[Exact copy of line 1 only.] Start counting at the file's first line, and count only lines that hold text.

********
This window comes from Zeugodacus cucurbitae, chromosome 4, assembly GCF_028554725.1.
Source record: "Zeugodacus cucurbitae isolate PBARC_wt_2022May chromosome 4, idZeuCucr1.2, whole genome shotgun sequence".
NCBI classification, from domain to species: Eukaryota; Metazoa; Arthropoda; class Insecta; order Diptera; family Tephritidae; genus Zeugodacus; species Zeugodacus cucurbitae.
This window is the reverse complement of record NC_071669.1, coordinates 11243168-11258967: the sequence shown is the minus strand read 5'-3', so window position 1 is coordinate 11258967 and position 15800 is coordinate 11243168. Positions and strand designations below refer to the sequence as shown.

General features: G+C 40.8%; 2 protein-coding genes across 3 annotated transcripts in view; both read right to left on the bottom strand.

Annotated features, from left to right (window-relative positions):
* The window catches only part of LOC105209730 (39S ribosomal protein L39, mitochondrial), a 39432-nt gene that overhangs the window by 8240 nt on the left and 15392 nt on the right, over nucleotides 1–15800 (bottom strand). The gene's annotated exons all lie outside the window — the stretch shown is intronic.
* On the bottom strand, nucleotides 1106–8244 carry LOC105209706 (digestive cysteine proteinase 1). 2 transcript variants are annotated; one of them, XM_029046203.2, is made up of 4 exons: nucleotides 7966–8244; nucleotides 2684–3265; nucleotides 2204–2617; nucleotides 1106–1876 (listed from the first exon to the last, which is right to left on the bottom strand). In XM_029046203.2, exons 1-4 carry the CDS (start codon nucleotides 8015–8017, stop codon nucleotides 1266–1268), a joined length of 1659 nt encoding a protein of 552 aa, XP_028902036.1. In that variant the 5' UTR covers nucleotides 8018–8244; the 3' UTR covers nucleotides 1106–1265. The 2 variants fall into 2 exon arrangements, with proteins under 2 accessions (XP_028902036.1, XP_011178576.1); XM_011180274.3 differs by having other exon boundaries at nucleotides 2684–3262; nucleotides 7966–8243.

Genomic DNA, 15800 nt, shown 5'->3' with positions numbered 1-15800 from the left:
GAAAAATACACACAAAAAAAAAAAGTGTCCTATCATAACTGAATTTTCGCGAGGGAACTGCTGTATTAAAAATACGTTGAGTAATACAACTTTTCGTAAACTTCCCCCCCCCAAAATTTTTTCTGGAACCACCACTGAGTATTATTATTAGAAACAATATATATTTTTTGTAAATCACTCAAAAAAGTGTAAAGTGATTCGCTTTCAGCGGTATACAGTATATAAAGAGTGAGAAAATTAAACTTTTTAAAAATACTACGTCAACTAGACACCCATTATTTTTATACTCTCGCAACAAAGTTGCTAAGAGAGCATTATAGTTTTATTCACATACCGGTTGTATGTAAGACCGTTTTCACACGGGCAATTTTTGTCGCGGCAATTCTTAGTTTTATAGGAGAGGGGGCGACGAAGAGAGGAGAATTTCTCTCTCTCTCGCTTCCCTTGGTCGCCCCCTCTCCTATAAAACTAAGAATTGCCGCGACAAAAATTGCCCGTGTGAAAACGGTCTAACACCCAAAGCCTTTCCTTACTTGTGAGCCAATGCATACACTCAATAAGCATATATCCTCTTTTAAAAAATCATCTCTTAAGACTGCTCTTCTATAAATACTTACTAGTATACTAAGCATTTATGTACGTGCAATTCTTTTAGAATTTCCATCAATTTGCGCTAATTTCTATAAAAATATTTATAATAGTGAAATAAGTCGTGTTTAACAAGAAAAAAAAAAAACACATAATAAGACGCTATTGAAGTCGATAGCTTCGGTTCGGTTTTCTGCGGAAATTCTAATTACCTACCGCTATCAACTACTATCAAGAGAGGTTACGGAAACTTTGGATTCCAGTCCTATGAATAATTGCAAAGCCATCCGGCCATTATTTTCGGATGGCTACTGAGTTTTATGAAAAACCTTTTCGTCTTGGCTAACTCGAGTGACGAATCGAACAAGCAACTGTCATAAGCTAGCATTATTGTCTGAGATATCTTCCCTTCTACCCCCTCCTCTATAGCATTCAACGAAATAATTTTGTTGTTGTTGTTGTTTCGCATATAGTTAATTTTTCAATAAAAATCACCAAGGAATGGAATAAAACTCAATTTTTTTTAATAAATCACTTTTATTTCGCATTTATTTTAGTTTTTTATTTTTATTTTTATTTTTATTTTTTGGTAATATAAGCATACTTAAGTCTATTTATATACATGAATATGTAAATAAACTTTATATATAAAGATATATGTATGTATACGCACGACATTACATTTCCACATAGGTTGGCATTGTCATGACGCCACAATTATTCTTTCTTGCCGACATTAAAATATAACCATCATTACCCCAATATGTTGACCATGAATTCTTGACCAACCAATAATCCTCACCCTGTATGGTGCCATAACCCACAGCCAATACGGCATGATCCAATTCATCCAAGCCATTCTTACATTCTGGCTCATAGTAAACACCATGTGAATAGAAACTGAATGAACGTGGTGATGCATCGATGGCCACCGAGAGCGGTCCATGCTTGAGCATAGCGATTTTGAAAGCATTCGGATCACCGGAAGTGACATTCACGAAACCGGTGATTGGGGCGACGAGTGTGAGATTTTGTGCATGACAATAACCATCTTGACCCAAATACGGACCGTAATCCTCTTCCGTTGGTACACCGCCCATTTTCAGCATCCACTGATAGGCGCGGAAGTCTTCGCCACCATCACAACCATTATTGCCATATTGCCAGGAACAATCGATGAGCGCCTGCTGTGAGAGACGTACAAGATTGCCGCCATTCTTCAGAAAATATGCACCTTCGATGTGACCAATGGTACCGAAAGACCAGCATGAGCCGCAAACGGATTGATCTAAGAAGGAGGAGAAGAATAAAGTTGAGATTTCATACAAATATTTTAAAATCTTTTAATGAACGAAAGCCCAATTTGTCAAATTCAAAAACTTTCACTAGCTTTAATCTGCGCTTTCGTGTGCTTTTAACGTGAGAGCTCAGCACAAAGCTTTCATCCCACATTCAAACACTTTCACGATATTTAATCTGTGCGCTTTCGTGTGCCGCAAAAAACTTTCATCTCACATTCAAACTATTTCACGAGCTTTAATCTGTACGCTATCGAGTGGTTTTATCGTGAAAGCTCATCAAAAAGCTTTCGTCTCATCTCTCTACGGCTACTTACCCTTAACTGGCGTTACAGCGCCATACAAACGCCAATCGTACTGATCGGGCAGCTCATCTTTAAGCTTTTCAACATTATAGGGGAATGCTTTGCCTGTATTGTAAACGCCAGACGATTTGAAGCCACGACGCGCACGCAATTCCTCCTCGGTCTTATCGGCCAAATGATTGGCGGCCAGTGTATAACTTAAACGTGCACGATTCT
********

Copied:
This window comes from Zeugodacus cucurbitae, chromosome 4, assembly GCF_028554725.1.